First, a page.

Verging off-topic, I'm afraid, but I was amazed to hear the Cardinal Archbishop of Westminster deny (in a multifaith panel discussion in London on Monday) that the Roman Catholic Church is a patriarchal institution.
How can it require that all its priests, bishops, archbishops, Cardinals and Popes be men - and be run by these men - and not be a patriarchal institution?
I am beginning to think that the Churches are hobbled by their leadership. Yet that does not mean that they cannot be great forces for the worship of God and for good. They amount, after all, to so much more than their leaders. Perhaps it is in the subversive nature of the Gospels that it should be so - "He hath put down the mighty from their seat : and hath exalted the humble and meek."
RMF writes: "There is mention about the role of God in this—no recognition that God has called women to serve. It all reads as if it is the other way around."
Amen! I've had exactly that concern that church hierarchy is there to serve at God's calling, not some mere job to be filled, for most of this past year on and off. Very well said.
"The great weakness in the Roman position on women's ordination is of course its anthropology--the Vatican view that women cannot represent the male Christ before the Eucharistic table (they have different bits, you see)."
Would some Roman Catholic, or toe-wetting-in-the-Tiber Anglo-Catholic, be so kind as to explain to this here allegedly-incapable-of-signifying/representing-Christ Christian exactly why, teasing things out logically, the following is not an incontrovertible corollary of the "only penis-possessors may be priests" doctrine?:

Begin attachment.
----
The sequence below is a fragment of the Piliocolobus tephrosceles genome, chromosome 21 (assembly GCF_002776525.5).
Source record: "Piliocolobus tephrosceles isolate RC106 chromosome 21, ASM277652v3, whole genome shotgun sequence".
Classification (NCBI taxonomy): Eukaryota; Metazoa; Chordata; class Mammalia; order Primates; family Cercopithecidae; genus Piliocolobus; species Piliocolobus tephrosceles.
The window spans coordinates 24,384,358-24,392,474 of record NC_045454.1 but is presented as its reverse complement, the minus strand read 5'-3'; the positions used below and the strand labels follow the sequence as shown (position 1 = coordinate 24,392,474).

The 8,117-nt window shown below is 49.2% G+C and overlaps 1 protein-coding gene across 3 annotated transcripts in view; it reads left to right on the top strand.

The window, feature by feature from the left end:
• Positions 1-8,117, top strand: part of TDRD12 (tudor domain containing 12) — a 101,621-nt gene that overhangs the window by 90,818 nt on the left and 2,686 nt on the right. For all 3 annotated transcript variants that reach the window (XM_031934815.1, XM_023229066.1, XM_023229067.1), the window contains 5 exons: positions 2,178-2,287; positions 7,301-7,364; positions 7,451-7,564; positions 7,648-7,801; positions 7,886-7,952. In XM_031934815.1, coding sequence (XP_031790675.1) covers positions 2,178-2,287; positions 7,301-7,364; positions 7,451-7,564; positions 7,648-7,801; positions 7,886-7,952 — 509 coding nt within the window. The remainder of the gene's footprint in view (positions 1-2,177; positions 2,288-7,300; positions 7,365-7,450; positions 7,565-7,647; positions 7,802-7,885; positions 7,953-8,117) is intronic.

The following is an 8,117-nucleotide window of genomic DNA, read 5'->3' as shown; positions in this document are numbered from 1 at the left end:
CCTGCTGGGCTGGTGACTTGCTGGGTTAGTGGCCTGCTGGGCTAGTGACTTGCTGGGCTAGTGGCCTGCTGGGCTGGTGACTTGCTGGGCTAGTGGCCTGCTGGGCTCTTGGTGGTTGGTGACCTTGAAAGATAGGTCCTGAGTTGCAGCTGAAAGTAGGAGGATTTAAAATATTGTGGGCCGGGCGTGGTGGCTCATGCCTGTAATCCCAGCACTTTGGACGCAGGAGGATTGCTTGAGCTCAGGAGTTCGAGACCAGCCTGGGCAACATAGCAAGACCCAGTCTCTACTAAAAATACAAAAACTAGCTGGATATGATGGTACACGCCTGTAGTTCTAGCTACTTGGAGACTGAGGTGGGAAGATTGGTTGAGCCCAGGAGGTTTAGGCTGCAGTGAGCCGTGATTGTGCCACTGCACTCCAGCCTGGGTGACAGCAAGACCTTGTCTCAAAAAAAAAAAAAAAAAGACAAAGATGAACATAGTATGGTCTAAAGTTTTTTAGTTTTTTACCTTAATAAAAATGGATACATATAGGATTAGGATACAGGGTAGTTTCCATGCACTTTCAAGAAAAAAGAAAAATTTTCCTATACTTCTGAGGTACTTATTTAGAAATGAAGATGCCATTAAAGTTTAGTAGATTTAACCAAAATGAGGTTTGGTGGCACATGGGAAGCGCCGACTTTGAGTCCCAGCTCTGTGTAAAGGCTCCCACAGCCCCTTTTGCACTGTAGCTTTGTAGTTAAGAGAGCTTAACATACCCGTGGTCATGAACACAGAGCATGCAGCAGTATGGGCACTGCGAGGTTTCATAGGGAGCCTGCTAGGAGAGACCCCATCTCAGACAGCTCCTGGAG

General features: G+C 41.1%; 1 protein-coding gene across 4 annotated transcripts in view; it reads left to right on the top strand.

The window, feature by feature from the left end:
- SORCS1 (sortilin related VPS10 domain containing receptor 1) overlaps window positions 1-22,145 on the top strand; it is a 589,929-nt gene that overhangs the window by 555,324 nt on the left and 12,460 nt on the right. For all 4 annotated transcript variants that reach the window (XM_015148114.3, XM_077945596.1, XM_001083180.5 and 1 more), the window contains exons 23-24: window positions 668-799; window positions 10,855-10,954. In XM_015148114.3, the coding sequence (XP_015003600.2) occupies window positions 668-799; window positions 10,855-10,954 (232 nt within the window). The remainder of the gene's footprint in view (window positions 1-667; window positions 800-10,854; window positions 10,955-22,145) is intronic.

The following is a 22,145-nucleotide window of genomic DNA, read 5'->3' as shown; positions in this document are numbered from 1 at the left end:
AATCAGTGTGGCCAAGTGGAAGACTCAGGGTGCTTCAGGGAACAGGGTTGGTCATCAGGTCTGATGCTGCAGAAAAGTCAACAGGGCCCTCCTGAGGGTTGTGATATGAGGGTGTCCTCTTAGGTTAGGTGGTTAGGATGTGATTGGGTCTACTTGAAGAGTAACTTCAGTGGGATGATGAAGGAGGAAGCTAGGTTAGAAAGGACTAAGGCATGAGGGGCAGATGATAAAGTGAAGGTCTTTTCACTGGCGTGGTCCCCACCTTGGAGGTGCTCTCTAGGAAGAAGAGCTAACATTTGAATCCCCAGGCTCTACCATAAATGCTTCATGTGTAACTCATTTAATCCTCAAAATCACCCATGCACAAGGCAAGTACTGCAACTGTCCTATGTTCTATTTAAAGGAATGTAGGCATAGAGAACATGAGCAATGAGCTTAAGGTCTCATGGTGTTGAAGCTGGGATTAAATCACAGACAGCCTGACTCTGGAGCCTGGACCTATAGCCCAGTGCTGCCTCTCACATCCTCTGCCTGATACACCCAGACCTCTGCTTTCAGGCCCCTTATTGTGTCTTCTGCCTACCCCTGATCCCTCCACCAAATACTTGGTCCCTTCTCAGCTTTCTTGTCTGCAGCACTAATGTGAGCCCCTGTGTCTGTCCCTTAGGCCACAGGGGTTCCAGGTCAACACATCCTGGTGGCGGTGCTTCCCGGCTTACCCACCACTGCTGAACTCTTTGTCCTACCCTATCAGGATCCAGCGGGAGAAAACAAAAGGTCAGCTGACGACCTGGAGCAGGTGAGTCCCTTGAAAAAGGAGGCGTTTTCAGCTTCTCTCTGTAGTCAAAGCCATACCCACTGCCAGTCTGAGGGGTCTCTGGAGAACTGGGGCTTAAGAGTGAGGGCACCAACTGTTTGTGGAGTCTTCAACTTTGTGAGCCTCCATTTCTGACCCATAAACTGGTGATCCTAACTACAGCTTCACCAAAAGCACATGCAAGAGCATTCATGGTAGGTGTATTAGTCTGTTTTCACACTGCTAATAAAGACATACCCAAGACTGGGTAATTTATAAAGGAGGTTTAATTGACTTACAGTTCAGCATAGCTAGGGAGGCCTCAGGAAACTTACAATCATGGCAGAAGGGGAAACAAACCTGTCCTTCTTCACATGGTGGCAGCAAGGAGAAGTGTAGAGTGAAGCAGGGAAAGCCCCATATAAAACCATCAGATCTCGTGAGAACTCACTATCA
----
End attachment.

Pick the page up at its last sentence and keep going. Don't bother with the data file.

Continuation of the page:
1. Jesus Christ took flesh as male.
2. To be "another Christ" or an "image of Christ," a priest must therefore also be male.
3. The Church is the Bride of Christ, and man-woman marriage mirrors the covenantal relationship between Christ and Church.
4. Since only a male can "stand in" for Christ, the Groom, it follows that only females belong in the Church. (Otherwise, male Church members are in effect made "brides" to the male Christ, and both Benedict 16 and Peter Akinola would disapprove, tut-tut.)
5. Therefore, not only must the presbyterate be restricted to males, but also, the laity must be restricted to females (i.e., not just "females must be restricted to the laity").
PS - Assuming you can explain why a woman can't stand in for the Groom but it's OK to have a man as part of the Bride, perhaps you could also explain why, by the same reasoning used to defend the all-male priesthood (Christ was a male, the 12 Apostles were all males, etc.), the presbyterate should not further be restricted to only *Jewish* males? Kindly cite chapter and verse. (But if you cite the "no Jew and no Greek" part, recall the rest of this passage, please.)
Thanks ever so much!
Brian, amen to your analysis on the defective anthropology. The notion that a woman lacks sufficient "likeness" to Christ flies in the face of the Chalcedonian Definition of the Incarnation: everything human about Jesus came from Mary. Moreover, isn't a woman, as a person, objectively more like Christ than bread and wine are like his body and blood?
I thought that the priest was supposed to BE like Jesus, not PEE like Jesus!
I think I should point out that the Church of Sweden, which is often called Lutheran-Evangelic, does not do this "representative" theology at all.
(Except, of course, the odd individual).